By Whitehall’s own reckoning, Sisi’s rule has been typified by ever-escalating torture, police brutality, rape of prisoners, forced disappearances, deaths in detention, and other horrors. Of the country’s approximate 100,000-strong prison population, 60,000 are political prisoners.
Despite awareness of this dire state of affairs – and the FCDO categorizing Cairo as a “human rights priority country” – official condemnations from London are non-existent. In fact, UK Ambassador to Cairo John Casson has hailed Sisi for “building a more stable, prosperous and democratic country”, even praising his government’s “tough security measures.” The seeming reason for such apparent willful ignorance was provided by the diplomat himself in 2016.
“We are proud to be Egypt’s biggest investor and of our trade worth over £1.5 billion per year. But we are hungry for more,” he said.
Likewise, not a trace of this worsening human rights environment could be detected from Aswat Masriya’s output. The platform finally closed in March 2017; an accompanying press release noted that TRF was unable to “find a sustainable source of financing for the platform.”
It is unknown why the FCDO decided to stop supporting the outlet, especially given that its influence inside and outside Egypt was likely significant – the same PR states it produced “over 80,000 text and multimedia stories” which were “free for republication” in English and Arabic. Perhaps it had fulfilled its founding purpose, of helping ensure a suitably congenial government was safely installed in Cairo.
If so, it wouldn’t be the first time Reuters journalists have been weaponized by Whitehall for malign purposes. In 1948, the FCDO created the Information Research Department (IRD), a clandestine anti-Soviet intelligence organization that had a seismic impact on media reporting over the course of its existence.
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By the time it was disbanded in 1977, it was one of the FCDO’s largest departments. In 1949, IRD had a staff of just 52, based in London – by the mid-1960s, it employed 390, including 48 overseas, boasted a vast budget, and coordinated weekly with MI5, MI6, and BBC World Service.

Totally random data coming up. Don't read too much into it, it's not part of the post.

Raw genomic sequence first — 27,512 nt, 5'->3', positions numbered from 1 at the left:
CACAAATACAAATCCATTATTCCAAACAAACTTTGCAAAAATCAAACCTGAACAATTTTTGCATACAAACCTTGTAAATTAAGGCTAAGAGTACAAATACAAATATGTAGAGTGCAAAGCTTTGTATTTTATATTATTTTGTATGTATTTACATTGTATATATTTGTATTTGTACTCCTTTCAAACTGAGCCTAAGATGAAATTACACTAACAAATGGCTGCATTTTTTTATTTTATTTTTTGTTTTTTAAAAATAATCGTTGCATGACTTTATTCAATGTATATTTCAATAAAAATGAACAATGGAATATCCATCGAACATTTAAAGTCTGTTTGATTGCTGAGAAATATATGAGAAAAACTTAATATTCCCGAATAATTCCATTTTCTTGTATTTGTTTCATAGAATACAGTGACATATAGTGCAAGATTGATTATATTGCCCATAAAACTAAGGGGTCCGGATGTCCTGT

“[IRD] spread ceaseless propaganda output (i.e. a mixture of outright lies and distorted facts) among top-ranking journalists who worked for major agencies, papers and magazines… as well as every other available channel,” journalists Paul Lashmar and James Oliver have noted. “It worked abroad to discredit Communist parties in Western Europe which might gain a share of power by entirely democratic means, and at home to discredit the British Left.”
During its lifespan, IRD played a pivotal role in removing Indonesian leader Sukarno from power, leading to the deaths of at least half a million people; supported UK entry into the European Economic Community, the forerunner of the EU; and provided fundamental support to the British Army’s activities in Northern Ireland during the initial phases of ‘The Troubles’.
Furthermore, in January 2020 it was revealed that in the late 1960s, the FCDO via IRD funded the creation of Reuters’ Middle East service, to provide text in English and Arabic about local and world events, for reuse by journalists internationally – in the precise manner of Aswat Masriya. This bankrolling complemented existing secret subsidies to Reuters’ Latin American newsdesks by the FCDO via a front company.
“There is reason to believe Reuters are receptive to the idea they would have to give something in return…What [the UK government] might secure, in effect, is the chance to influence in some measure the whole Reuters output,” a declassified FCDO file stated. “There is an opportunity here to evolve a relationship [with] Reuters…[UK] interests should be well served by the new arrangement.”
It was a disclosure which sparked outcry – a spokesperson for Reuters told the BBC “the arrangement” was “not in keeping with our Trust Principles and we would not do this today.”
“Reuters receives no government funding, supplying independent, unbiased news in every part of the world,” it added.
Such reassurances ring rather hollow following the leak of these sensitive FCDO files – and Egypt is likely to be just one country in which Reuters has run a political influence and/or regime change operation at Whitehall’s clandestine behest.
The same document which sets out the Aswat Masriya connivance refers to “similar platforms” created by Reuters – The Source, in Zimbabwe, and Myanmar Now in Burma – being launched to provide “free” news to the respective countries’ citizens and English-speakers alike. It’s surely significant that the two countries – like Egypt – once counted among London’s imperial holdings.
Unsurprisingly, coverage of the recent military coup in Naypyitaw currently features prominently on the latter’s website, although oddly no mention to TRF can be found anywhere.
The Thomson Reuters Foundation has been approached for comment.